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Dear Amy: My best friend’s mother can no longer drive, so they are selling her car.
I asked her how much they were asking for the car. The reply: “For you, $500.” I said, “Consider it sold. I will buy it for my daughter.”
I called my daughter to go over and test drive it. She did and got the VIN number to get the insurance on the vehicle before she picked it up.
My girlfriend asked her to come get the car on Friday.
However, my daughter got very sick on Friday and went to the doctor. She was in terrible pain and went back to the doctor on Saturday.
The doctor thinks she has kidney stones.
I got a text from my friend saying she hadn’t heard from my daughter. I explained that she was very sick.
I asked if it could wait until next week and she said, “Sure.”
My daughter was moving and had to be out of her place by Sunday.
While I agree that a phone call from her to explain why she was not able to get the car would have been nice, I’m sure she just forgot.
Then my friend texted me that she still hadn’t heard from her on Saturday or Sunday morning.
She called me on Sunday night, saying that they decided not to sell the car, after all.
Now I feel slighted.
My daughter is still sick, and I feel bad.
How do I get over this?
– Stuck in Reverse
Dear Stuck: When they agreed to sell this car to you, after the test drive you should have then paid them promptly and closed the deal. You don’t seem to have done that.
If you had paid for the car, then your daughter’s valid excuses for not taking possession wouldn’t have mattered as much, and they would not have been able to take back their offer.
As it is, the delays gave the family time to reconsider their choice, and because the car still belonged to them, they exercised their right to change their minds. Your friend then notified you promptly, which was the right thing to do.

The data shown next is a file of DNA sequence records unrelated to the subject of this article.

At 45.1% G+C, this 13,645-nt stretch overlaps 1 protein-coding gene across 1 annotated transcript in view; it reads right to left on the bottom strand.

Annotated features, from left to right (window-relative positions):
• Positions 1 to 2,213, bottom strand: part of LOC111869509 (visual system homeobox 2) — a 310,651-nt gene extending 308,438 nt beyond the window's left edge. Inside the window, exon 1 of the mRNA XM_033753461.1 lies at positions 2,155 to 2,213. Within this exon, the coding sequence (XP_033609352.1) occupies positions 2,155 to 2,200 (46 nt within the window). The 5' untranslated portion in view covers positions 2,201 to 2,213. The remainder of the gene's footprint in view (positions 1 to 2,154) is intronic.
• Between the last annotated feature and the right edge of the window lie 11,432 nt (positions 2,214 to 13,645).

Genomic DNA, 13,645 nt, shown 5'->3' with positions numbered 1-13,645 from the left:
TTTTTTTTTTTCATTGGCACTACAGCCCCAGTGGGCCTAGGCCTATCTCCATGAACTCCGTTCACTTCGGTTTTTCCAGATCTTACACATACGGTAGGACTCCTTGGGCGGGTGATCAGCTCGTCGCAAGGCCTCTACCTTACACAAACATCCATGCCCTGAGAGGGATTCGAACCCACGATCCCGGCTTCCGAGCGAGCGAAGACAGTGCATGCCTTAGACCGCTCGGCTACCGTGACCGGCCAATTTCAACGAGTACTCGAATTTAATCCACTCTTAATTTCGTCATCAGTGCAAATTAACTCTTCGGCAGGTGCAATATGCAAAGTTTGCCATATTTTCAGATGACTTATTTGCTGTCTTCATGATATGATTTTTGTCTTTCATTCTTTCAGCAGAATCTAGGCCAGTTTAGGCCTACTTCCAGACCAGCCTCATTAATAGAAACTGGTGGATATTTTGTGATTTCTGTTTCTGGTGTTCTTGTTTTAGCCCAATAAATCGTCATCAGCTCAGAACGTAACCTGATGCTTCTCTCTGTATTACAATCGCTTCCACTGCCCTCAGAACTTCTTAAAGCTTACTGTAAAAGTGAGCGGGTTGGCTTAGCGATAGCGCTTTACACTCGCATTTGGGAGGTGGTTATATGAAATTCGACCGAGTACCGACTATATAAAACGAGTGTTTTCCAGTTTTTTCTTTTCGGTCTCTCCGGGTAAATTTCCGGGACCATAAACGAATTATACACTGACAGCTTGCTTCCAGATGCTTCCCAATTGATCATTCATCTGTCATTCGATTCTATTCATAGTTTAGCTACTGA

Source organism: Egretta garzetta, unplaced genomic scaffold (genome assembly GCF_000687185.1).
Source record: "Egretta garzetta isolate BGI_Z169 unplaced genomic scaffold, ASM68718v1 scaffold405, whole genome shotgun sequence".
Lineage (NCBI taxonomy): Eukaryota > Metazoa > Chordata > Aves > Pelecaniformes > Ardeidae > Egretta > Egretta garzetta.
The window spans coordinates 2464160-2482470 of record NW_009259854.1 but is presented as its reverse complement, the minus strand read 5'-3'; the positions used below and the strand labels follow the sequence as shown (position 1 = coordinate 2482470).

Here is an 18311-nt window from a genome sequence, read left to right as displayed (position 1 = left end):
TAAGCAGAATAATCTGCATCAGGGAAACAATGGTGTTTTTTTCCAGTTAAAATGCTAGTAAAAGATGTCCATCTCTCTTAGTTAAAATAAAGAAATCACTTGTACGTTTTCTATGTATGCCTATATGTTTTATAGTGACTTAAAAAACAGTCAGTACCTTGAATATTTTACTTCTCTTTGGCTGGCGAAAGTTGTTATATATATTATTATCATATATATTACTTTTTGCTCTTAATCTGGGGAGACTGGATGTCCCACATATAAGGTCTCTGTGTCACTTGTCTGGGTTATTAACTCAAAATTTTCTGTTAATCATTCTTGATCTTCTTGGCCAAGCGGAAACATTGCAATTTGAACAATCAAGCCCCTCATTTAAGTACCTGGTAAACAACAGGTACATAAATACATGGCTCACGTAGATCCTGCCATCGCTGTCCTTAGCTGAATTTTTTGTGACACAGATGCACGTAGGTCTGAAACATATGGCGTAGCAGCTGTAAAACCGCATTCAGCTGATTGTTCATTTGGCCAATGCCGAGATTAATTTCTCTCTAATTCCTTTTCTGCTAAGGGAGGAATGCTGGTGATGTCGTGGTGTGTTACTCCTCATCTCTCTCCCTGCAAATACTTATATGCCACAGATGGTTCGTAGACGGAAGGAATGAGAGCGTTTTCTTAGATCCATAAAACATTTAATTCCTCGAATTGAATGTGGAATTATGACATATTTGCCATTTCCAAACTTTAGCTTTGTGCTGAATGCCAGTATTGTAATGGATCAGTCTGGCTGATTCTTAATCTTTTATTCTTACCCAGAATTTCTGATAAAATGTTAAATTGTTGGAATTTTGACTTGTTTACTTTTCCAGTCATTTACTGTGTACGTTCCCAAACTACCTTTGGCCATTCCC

You should chalk this up to a case of unfortunate timing and do your best to move on.
Dear Amy: I had some truly dear friends for over 10 years who were with me through good times and bad.
They moved away. I try to keep in touch, but I find that I am always the one to initiate contact; they never make the first move to call or send a text.
While I love these friends dearly, I can’t help but wonder if they were “seasonal” friends, and now it’s time for me to move on.
Should I communicate my feelings, or just let things go and be grateful for the good times we had?
– Lost in L.A.
Dear Lost: The most important aspect of this dilemma is how you feel when you communicate with these friends. Do you sense that they are delighted to hear from you? Do they take an interest in your updates? Do they follow a phone call from you with a text telling you how nice it was to catch up?
My point is that some people don’t ever seem to initiate, for a variety of reasons – some of which have nothing to do with how they feel about you. Something as simple as a time zone difference can throw people off (if you’re on the West Coast and they’ve moved east).
You can certainly tell them: “I love catching up with you, but I always make the first move. It’s pretty frustrating, and I’m trying not to take it personally.”
This sort of statement doesn’t terminate the friendship, but opens the door for them to acknowledge, apologize, and make an effort to get back on track with you.
After that, you can go quiet if you want to, knowing that you’ve stated your case, without guilting them into a corner.
Dear Amy: In your response to “Good Auntie,” who was wondering how to address their non-binary family member, you missed an educational lesson when you stated “…and loves her nieces and nephews without harsh judgment – just as they are.” Unfortunately, you only used gendered identifiers.
The gender-neutral term for “the child of one’s sibling” is “nibling.”
– We Learn Something New Every Day
Dear Every Day: During moments like this, my late mother would often wonder aloud: “Have I lived too long?”
Thank you for the lesson.